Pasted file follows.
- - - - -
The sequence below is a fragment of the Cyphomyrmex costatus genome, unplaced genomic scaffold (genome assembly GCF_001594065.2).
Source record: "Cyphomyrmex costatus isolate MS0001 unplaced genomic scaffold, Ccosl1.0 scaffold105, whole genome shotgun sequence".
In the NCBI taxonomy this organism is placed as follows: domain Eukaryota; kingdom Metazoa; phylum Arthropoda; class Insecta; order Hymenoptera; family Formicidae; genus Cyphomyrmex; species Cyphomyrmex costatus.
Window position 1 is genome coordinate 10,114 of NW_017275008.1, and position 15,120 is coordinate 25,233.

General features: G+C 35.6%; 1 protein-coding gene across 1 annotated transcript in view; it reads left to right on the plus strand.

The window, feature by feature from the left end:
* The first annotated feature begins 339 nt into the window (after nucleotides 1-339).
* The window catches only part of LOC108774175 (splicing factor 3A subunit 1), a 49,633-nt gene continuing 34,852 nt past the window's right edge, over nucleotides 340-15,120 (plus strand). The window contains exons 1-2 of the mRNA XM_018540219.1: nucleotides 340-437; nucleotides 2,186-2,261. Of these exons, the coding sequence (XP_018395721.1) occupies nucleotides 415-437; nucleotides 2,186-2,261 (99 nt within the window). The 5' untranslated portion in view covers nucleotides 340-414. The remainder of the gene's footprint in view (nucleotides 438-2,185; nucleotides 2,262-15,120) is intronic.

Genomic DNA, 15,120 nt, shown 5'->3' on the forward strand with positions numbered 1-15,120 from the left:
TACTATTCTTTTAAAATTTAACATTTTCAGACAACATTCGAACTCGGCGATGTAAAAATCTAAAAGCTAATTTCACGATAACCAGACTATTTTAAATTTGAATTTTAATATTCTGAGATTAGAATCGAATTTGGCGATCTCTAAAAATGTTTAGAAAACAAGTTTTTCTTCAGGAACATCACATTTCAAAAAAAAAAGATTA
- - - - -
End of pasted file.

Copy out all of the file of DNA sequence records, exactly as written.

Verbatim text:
The sequence below is a fragment of the Cyphomyrmex costatus genome, unplaced genomic scaffold (genome assembly GCF_001594065.2).
Source record: "Cyphomyrmex costatus isolate MS0001 unplaced genomic scaffold, Ccosl1.0 scaffold105, whole genome shotgun sequence".
In the NCBI taxonomy this organism is placed as follows: domain Eukaryota; kingdom Metazoa; phylum Arthropoda; class Insecta; order Hymenoptera; family Formicidae; genus Cyphomyrmex; species Cyphomyrmex costatus.
Window position 1 is genome coordinate 10,114 of NW_017275008.1, and position 15,120 is coordinate 25,233.

General features: G+C 35.6%; 1 protein-coding gene across 1 annotated transcript in view; it reads left to right on the plus strand.

The window, feature by feature from the left end:
* The first annotated feature begins 339 nt into the window (after nucleotides 1-339).
* The window catches only part of LOC108774175 (splicing factor 3A subunit 1), a 49,633-nt gene continuing 34,852 nt past the window's right edge, over nucleotides 340-15,120 (plus strand). The window contains exons 1-2 of the mRNA XM_018540219.1: nucleotides 340-437; nucleotides 2,186-2,261. Of these exons, the coding sequence (XP_018395721.1) occupies nucleotides 415-437; nucleotides 2,186-2,261 (99 nt within the window). The 5' untranslated portion in view covers nucleotides 340-414. The remainder of the gene's footprint in view (nucleotides 438-2,185; nucleotides 2,262-15,120) is intronic.

Genomic DNA, 15,120 nt, shown 5'->3' on the forward strand with positions numbered 1-15,120 from the left:
TACTATTCTTTTAAAATTTAACATTTTCAGACAACATTCGAACTCGGCGATGTAAAAATCTAAAAGCTAATTTCACGATAACCAGACTATTTTAAATTTGAATTTTAATATTCTGAGATTAGAATCGAATTTGGCGATCTCTAAAAATGTTTAGAAAACAAGTTTTTCTTCAGGAACATCACATTTCAAAAAAAAAAGATTA